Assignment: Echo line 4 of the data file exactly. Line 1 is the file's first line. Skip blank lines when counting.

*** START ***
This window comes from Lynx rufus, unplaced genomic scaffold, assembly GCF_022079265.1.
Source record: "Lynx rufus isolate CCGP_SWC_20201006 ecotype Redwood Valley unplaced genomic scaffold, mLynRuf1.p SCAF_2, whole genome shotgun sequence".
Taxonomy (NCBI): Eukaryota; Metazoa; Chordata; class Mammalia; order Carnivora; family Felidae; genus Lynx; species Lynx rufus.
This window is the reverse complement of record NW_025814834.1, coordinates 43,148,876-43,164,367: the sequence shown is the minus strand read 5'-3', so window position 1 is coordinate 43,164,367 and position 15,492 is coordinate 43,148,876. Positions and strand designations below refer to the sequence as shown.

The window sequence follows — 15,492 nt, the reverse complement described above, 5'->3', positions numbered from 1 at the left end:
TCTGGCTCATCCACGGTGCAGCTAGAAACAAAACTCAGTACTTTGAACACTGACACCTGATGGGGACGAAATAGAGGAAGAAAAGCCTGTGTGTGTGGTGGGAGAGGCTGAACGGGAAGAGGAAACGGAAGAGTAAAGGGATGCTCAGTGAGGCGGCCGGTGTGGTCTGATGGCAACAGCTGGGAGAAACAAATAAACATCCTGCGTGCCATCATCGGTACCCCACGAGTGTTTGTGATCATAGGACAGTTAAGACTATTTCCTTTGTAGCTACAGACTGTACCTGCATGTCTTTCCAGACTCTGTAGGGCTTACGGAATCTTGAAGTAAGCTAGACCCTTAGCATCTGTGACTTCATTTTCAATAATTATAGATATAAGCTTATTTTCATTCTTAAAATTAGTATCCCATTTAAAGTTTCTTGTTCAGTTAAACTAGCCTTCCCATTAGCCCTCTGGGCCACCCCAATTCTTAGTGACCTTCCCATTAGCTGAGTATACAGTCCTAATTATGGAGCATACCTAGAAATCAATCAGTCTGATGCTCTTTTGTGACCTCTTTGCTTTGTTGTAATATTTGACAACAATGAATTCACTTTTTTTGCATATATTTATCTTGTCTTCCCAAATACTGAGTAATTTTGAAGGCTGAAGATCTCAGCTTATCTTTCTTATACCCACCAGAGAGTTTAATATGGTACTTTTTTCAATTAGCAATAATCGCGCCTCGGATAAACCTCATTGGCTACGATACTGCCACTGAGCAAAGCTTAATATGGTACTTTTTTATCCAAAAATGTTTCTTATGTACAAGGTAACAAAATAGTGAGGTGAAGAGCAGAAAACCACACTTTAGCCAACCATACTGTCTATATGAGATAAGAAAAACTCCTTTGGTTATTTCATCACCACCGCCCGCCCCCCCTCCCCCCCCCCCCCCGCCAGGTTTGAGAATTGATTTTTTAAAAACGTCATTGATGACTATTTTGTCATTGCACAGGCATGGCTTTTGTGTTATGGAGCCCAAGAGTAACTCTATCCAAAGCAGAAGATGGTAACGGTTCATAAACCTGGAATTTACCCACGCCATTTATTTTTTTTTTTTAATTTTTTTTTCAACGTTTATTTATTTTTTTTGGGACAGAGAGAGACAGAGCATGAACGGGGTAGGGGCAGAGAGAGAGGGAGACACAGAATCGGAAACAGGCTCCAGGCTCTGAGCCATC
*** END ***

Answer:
This window is the reverse complement of record NW_025814834.1, coordinates 43,148,876-43,164,367: the sequence shown is the minus strand read 5'-3', so window position 1 is coordinate 43,164,367 and position 15,492 is coordinate 43,148,876. Positions and strand designations below refer to the sequence as shown.